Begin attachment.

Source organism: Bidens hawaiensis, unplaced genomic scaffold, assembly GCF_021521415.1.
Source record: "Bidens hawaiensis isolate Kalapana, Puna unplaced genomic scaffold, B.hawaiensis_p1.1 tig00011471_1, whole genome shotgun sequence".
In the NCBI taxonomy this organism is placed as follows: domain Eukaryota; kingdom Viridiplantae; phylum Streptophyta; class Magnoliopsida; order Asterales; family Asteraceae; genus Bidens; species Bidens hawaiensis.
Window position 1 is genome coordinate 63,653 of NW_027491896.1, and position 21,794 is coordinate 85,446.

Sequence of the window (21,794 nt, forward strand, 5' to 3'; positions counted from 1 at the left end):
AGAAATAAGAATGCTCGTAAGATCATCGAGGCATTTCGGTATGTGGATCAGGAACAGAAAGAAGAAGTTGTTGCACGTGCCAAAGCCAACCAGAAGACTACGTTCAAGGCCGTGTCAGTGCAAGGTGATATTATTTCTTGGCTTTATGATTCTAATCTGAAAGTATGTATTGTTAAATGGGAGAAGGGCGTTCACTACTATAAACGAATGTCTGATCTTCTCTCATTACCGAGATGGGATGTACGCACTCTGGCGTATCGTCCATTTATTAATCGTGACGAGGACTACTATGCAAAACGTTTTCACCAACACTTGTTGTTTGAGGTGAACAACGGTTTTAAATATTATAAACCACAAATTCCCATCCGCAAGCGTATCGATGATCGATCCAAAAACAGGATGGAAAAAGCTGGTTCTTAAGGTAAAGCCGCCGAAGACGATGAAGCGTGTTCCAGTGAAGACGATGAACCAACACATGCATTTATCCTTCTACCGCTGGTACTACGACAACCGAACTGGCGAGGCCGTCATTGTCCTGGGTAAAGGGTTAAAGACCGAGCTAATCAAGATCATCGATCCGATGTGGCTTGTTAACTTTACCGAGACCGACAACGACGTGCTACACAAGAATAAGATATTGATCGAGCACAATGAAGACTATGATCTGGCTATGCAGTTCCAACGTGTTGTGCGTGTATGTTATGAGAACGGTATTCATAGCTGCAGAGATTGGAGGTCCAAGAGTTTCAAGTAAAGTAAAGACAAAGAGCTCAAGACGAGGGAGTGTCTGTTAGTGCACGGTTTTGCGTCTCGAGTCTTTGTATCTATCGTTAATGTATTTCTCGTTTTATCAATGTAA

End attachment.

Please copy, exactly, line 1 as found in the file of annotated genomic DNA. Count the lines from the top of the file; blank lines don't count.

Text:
Source organism: Bidens hawaiensis, unplaced genomic scaffold, assembly GCF_021521415.1.